The second half of the AP Human Geography Exam focuses solely on free-response questions that provide students with authentic geographic scenarios or situations in order to assess an ability to apply, explain, and describe geographic models, processes, or concepts while analyzing geographic outcomes, relationships, and patterns in applied contexts. The first free-response questions don’t include any stimuli material. However, the second and third questions do include stimuli in the form of a map, an image, or data. The final free-response question includes two stimuli while the second question only includes one. Two of the three questions in this section will test your ability to assess across multiple geographic scales in order to explain spatial relationships.
What are the passing rates of the AP Human Geography Exam?
|AP Human Geography||28.6%||17%||21.5%||19.8%||13%|
In 2018, 54.4% of students taking the AP Human Geography Exam received a score of 3 or higher. A flat 13% of students received the highest score of 5 while 28.6% received the lowest score of 1. It’s difficult to get an average score over the course of several years since the number of people taking the exam and the types of questions can have a great impact on the score results each year. Don’t forget that these scores represent a wide variety of students who took the exam at different preparation levels. Students who participate in the AP Human Geography Course or self-studiers who prepare with intensity will most likely realize that the test is easier than the results might suggest.
What are the best ways to prepare for the AP Human Geography Exam?
Test your knowledge – The best place to start preparing for the AP Human Geography Exam – and any test for that matter – is to get an accurate assessment of your current knowledge. These formative assessments conducted at the onset of your studying can help give you a better understanding of what you already know and what you need to study more. As we’ll explain later, this initial test also makes it easier to see what progress you’ve made throughout your preparation for the exam.
The College Board site for the AP Human Geography Exam is a great place to start since it provides visitors with some accurate sample test questions. If you’re looking for something a little more comprehensive, you’ll want to invest in a full sample test that can be found for free online in a few places (like here and here) or in book form through various sources. We’ll explore a few of these options in the following section.
Study the material – After you get a better understanding of where your knowledge stands regarding major topics covered on the Human Geography Exam, you can move onto studying some of the material in greater detail. Since the exam includes questions regarding maps, figures, and vocab, it’s best to get your hands on some reliable study resources to make your test preparation more efficient and accurate.
AdmissionSight strongly recommends the Barron AP Human Geography study resource. This is easily one of the most comprehensive, complete, and reputable study guides. However, some people suggest that the book is too lengthy. If you find studying textbook-like resources helpful, this is the best option for you. For those students looking for something a little less dense, the Princeton Review has another popular resource: Cracking the AP Human Geography Exam. This succinct resource comes with a handy vocab list and detailed maps.
The long-standing format of the AP Human Geography Exam makes it easier to find reliable and relevant studying resources online. Many AP teachers post comprehensive study guides and outline online that anyone can access. There’s even one high school in Florida that offers its entire AP Human Geography Course content online. This includes selected readings, test reviews, notes, and presentations. You can find another thorough 66-page study guide here. The test’s stress on vocabulary and specific theories make studying with flashcards very efficient. You can search Quizlet for free flashcards created by fellow students or buy a set along with the Barron study guide.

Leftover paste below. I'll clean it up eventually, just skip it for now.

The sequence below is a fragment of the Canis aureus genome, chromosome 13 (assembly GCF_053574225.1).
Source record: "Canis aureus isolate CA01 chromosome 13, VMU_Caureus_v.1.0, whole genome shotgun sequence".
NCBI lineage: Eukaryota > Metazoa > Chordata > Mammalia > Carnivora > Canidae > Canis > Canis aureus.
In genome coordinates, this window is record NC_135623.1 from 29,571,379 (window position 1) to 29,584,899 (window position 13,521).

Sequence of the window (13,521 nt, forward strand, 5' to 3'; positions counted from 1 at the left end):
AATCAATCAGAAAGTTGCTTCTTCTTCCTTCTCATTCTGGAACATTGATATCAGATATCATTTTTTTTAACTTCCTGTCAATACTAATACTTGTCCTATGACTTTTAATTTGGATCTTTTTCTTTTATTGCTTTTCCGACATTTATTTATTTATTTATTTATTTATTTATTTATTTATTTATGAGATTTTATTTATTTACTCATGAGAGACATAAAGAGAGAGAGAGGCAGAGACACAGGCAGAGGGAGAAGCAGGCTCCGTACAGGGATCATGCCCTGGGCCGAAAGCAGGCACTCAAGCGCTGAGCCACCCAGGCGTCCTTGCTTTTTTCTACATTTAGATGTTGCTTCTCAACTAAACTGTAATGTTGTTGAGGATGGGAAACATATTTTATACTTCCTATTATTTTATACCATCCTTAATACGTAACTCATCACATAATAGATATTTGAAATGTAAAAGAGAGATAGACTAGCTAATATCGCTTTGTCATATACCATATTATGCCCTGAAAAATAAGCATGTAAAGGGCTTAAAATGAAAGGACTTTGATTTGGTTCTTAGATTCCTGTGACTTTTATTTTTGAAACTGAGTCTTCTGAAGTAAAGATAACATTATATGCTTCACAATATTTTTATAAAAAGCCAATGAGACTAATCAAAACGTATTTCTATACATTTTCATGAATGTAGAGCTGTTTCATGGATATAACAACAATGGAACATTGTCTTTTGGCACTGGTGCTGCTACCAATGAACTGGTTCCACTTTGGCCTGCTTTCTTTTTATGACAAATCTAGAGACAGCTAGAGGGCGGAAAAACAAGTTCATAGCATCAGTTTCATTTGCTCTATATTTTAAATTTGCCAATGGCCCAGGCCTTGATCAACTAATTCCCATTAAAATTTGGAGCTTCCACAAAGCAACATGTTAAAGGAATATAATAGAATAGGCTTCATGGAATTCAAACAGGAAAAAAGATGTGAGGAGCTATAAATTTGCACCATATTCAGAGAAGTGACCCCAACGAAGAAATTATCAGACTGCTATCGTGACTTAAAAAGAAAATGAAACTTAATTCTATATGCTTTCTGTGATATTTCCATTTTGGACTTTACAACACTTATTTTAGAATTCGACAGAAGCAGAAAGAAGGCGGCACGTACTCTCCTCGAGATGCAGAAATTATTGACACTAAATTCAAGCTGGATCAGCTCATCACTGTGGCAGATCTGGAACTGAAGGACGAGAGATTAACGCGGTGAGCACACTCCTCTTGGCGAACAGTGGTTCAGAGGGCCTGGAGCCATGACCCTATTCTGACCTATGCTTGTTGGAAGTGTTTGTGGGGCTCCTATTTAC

Practice multiple-choice questions – The simplicity of multiple-choice questions can lead students to assume that preparation for the first section of the AP Human Geography Exam isn’t necessary. However, the skills and concepts tested in this format shouldn’t be taken lightly. You can put your abilities to the test by answering some practice multiple-choice questions you find in study guides or through various online sources. If you’re able to get your hands on a few complete practice exams, you can take the whole multiple-choice section. As you practice, make sure you keep track of what bits of information are still giving you trouble. You’ll want to review this theory before taking the real exam.
Practice free-response essays – The section portion of the AP Human Geography test is significantly more involved than the multiple-choice section. Most of the free-response questions on this exam consist of multiple different parts that request you to prove your understanding of a certain topic in different ways. In order to answer the entire question, you should keep an eye out for the task verbs, including terms like forecast, predict, describe, explain, contrast, compare, and define. It’s a good idea to circle or underline these words so you can keep track of each response you need. One of the quickest ways to lose points on this test is to not answer the free-response questions thoroughly enough.
When we divide this section’s time limit by the number of free-response questions on the exam, we see that students are left with roughly 25 minutes per answer. Outlining your main ideas before starting your essay is a great way to organize your thoughts to make for a more composed response. You’ll probably have to ditch a typical intro and conclusion in order to dive directly into the meat of the content. Many of the study resources we mentioned prior contain example free-response questions you can use to prepare for the AP Human Geography Exam. While the answers to the multiple-choice questions are straight-forward and objective, you might need to have a friend or teacher grade your free-response sample questions since they’re a little more subjective.
Mimic the test settings – As you’ve probably experienced in the past, studying theory and question types doesn’t really prepare you for other factors present during the real exam. One of the best ways to determine your readiness for the real AP Human Geography Exam is to stage a mock test day by yourself. Try your best to recreate the test settings by finding a quiet space where you won’t be distracted. Make sure all of your notes, textbooks, and flashcards are out of reach. Use a comprehensive sample test that’s the same length as the actual AP Human Geography Exam. Don’t forget to set a timer on your phone or alarm clock